Hard to define ROI:

Given that this is a B2B2C model, Matterport needs to convince prospective customers that they’ll see an ROI on their relatively large investment (~$4K in upfront costs). As an independent real estate agent, I am not convinced that more customers will buy a house if they can view it in VR first, and Matterport doesn’t have the stats to prove the business case for this investment. I think the issue here goes back to the fact that this business was founded on a product innovation instead of a customer need. This makes it harder to close a sale if all you have to sell is an “exciting product” or an “experience your clients will love” . Matterport will need to establish a specific pain point for the end user and prove to their B2B customers that this can be resolved through this product and will show them a return.

Need for content creation:

Like all VR businesses, a key challenge lies in creating content for consumption. The process of scanning 3D models is cumbersome, especially for large spaces, which creates a real barrier to adoption. Matterport has tried to circumvent this by creating a network of “Matterport Service Providers” (MSPs). These are individuals who are building their entire business around scanning spaces in 3D on behalf of companies, much like a professional photographer does in 2D. Matterport provides its MSPs with webinars and training on how to build their business. If they can build a strong network of MSPs, the MSPs can market to businesses and a two-sided marketplace could develop for 3D scans. This would have strong direct and indirect network effects in promoting wide scale adoption of this technology.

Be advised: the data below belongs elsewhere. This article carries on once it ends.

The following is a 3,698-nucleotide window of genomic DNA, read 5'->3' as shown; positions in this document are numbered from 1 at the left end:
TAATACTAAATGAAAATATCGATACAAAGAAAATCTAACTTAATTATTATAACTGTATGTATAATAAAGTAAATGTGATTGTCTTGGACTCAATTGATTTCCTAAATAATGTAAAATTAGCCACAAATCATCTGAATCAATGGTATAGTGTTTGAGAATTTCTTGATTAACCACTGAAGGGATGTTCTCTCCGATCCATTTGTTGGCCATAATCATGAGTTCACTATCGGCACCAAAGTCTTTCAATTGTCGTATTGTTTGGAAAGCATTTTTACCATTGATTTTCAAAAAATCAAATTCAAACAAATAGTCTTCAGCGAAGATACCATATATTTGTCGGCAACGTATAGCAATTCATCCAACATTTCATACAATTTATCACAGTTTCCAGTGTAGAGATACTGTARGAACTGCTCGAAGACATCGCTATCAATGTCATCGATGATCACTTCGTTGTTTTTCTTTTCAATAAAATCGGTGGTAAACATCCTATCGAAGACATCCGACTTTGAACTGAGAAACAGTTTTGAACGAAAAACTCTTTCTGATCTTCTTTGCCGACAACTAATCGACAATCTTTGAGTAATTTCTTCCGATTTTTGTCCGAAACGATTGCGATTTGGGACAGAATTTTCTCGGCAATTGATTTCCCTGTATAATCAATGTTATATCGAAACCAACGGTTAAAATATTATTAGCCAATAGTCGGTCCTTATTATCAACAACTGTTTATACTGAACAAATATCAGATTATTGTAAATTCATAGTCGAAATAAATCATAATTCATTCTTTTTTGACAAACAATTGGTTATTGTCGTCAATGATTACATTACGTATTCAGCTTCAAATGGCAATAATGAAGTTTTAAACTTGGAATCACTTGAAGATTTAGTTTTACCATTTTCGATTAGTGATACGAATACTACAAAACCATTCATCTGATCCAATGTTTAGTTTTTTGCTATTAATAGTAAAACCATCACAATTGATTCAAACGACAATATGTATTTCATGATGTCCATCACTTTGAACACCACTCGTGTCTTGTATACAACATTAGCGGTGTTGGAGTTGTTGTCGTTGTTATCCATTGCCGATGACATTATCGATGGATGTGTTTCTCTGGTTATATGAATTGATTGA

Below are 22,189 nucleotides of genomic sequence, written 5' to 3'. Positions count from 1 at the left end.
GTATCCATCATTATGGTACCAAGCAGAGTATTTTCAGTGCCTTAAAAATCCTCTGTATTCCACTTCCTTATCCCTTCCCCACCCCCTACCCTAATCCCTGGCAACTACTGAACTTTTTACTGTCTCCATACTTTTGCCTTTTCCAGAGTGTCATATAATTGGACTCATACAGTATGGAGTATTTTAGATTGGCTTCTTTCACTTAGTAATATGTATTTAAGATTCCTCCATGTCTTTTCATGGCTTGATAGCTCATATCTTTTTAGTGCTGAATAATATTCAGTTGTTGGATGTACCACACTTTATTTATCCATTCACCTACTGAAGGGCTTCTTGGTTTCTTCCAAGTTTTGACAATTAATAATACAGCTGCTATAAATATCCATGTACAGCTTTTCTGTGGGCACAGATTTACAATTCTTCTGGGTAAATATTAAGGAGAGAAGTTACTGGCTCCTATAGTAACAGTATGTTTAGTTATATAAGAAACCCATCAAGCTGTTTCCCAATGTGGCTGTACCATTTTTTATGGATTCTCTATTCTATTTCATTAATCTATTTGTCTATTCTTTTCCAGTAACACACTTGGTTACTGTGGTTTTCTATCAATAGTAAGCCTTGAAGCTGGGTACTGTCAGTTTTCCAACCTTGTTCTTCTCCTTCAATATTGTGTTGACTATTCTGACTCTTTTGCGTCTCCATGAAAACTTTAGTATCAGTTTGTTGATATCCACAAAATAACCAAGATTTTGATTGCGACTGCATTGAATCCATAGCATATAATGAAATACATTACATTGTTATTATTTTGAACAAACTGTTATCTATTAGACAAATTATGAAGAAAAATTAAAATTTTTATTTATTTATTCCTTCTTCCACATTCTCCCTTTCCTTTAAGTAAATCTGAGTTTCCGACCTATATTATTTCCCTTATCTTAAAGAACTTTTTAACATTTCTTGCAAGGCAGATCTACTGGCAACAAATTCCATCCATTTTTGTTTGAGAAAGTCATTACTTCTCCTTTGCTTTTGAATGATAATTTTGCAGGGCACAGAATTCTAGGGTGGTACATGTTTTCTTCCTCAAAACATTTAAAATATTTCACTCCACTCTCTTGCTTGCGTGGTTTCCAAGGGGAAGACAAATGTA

Business model challenges:

Lastly, Matterport is clearly unsure of their business model. They are currently offering VR conversion for free but may charge for it after June 2017. They have also made various changes to their pricing structure. I believe this uncertainty stems from the fact that their isn’t clarity on what exactly the value is (customer ROI). Until that is established, Matterport cannot decide what and how to charge for their service, and is instead stuck experimenting with a variety of business models (MSPs, direct to SMB, direct to Enterprise, partnerships etc.).

 

Conclusion

Adoption is a challenge with any new technology and VR is no exception. Matterport needs to establish a really clear focus in order to build a business around their product – starting with a single customer segment, to a clear pain point, to a quantified value creation in order to figure out the right business model.

 

Sources:

Crunchbase

Matterport Company Website

Personal work experience

Previous:

Wevr – the Netflix of Virtual Reality

Next:

Using VR to Change the Way Real Estate is Experience

1 thought on “Matterport: Cool Product, Funky Business

  1. Really interesting post, Ravneet! Given that Matterport seems to be spreading itself thin across clients, are there specific industries that you think will be beneficial for Matterport to focus on in the next few years? Also, do you see the company wanting to make a product-to-platform play like Jaunt VR and other hardware-focused companies?

Leave a comment